“I had been a good boy, gone sober all year, and decided to have just one night.”
Which would not have been a problem for most, but not someone with Ferguson’s issues. A walking headline whose career has been as famous for what he has done off the field as much as on it, he knew his one night of drinking had put him at risk.
“I wanted to go into a clinic before I went over (to Japan),” Ferguson said.
“I know I have a problem with alcohol and I wanted to go to a clinic but they (the NEC Green Rockets) said they needed me over right away, so I didn’t have time. I basically signed and went over in a week. I didn’t have time to address the lapse and I wasn’t in a good mental state when I left.”
Ferguson vowed to deal with his problem himself, which he would have to do given his partner Dominique Moraitis and baby daughter Luna had been prevented from going with him because of Covid restrictions.
“I then had to do a two-week quarantine when I got there and I think that made it worse,” Ferguson said. “My mental state really deteriorated and I wasn’t in a good way.”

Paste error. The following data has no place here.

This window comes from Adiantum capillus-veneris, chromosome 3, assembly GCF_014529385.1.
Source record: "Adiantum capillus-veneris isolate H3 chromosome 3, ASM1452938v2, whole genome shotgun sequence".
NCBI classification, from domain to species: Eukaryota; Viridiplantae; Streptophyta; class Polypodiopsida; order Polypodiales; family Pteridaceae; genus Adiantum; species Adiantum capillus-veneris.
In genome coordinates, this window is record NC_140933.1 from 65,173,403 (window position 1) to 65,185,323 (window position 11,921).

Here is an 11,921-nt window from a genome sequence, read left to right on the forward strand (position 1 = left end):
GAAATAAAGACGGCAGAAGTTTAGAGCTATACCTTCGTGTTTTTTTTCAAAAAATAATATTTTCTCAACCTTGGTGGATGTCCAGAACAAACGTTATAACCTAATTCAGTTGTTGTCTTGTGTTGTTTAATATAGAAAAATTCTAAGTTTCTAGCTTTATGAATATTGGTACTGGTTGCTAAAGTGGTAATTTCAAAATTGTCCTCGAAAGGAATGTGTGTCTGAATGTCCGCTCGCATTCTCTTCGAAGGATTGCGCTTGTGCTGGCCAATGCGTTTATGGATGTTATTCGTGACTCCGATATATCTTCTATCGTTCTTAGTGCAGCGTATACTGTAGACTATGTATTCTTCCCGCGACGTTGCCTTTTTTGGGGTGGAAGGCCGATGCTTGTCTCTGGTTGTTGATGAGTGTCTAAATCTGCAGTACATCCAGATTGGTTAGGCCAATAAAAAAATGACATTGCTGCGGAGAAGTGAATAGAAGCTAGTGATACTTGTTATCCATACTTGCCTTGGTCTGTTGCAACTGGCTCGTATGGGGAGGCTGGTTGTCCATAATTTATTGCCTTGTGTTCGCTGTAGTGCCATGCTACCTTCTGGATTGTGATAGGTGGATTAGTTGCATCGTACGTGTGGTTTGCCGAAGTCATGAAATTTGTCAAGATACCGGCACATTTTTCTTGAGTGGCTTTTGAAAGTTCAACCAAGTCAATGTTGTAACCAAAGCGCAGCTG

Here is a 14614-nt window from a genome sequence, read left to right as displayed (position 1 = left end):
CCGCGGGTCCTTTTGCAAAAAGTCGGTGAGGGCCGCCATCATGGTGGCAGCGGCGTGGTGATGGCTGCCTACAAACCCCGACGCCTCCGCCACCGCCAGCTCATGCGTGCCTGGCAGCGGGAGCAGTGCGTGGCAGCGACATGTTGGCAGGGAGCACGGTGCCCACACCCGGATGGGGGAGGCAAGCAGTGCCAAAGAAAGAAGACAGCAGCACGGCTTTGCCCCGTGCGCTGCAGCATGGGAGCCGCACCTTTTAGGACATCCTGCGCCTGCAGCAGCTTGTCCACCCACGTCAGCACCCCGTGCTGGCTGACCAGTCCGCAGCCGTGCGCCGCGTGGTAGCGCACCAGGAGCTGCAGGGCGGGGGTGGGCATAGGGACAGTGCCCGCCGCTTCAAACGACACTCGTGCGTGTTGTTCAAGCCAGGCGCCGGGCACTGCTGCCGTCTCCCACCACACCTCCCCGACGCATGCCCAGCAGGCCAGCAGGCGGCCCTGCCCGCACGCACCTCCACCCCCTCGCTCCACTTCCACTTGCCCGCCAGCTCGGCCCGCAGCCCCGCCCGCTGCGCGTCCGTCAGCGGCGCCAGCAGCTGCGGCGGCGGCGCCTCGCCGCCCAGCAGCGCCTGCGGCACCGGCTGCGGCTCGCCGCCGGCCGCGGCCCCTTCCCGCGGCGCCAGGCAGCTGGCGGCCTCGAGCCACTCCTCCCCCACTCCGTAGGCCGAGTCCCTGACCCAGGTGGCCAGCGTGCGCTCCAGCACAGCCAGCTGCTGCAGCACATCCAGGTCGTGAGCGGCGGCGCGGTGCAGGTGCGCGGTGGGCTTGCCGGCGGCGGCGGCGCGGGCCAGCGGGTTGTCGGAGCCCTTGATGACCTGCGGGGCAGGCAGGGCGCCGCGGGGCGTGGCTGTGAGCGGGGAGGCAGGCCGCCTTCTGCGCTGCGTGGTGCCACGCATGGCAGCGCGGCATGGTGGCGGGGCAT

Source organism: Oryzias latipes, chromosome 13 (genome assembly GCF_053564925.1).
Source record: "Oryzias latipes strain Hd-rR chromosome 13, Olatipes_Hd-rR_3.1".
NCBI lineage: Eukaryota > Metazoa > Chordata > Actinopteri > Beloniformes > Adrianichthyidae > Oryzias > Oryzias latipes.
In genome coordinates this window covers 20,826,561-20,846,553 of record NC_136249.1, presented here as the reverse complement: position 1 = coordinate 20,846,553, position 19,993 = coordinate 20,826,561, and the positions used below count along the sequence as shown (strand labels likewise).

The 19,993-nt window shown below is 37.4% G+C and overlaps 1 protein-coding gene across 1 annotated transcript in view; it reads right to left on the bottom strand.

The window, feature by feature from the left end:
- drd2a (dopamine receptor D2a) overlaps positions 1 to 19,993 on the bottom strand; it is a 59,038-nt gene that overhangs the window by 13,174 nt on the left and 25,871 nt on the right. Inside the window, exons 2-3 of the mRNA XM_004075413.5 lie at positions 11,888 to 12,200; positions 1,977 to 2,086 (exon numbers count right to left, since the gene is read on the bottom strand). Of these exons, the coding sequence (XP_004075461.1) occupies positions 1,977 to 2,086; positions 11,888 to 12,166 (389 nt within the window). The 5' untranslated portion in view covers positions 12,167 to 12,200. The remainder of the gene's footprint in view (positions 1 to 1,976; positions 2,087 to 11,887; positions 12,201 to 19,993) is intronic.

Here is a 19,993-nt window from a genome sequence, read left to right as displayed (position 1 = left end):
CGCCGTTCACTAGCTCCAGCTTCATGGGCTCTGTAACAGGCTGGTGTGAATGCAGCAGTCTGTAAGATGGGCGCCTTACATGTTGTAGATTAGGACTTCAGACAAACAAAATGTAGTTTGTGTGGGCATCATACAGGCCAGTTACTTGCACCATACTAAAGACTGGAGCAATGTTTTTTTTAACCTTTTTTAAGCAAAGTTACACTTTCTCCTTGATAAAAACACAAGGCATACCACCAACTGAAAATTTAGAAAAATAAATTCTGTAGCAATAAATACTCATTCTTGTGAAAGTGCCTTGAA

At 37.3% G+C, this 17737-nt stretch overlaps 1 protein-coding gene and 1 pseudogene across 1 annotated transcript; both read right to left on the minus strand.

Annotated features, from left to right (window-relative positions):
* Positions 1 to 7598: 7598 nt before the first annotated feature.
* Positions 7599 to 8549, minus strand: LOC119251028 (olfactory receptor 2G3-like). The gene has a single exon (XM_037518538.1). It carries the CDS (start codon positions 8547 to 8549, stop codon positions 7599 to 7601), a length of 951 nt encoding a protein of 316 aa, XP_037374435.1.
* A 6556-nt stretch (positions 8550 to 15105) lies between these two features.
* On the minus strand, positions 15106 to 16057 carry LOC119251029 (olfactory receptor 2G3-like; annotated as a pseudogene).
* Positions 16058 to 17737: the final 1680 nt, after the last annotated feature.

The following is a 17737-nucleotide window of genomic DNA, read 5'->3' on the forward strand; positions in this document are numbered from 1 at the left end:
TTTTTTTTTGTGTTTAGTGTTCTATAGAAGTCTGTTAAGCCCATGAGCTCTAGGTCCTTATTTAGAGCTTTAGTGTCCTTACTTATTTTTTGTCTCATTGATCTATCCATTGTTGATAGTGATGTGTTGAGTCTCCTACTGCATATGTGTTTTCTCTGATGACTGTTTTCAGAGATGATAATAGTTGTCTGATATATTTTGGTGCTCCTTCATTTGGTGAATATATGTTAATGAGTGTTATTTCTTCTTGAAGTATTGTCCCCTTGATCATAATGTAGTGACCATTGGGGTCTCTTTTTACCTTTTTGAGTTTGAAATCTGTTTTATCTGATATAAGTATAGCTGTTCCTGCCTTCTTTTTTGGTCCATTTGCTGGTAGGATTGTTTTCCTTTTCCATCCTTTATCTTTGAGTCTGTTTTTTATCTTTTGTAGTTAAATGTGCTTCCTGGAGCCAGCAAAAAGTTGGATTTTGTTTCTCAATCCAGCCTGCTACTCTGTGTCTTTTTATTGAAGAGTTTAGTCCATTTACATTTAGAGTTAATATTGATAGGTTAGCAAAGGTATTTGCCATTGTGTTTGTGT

And that’s when the trouble really began.
“I was going out and drinking every night,” Ferguson said.
“I was drinking heavily, blowing all my money. Over in Japan, it was a real drinking culture. The Japanese people love to have a drink and I got caught up in it. I drank way too much.
“And the worst part was that I was lying to my partner. I told her I was behaving and on the straight and narrow, even though I was a mess.
“I basically got into a lot of shit and it ended up with me spending time in jail.”
THE JAIL CELL
Ferguson was so drunk he cannot remember the incident that put him in a Japanese jail cell for the next 29 days.
About to start a rugby union career after signing a $1.5m deal with Japanese club the NEC Green Rockets, Ferguson was taken into police custody for allegedly assaulting a man in a Tokyo bar on December 30.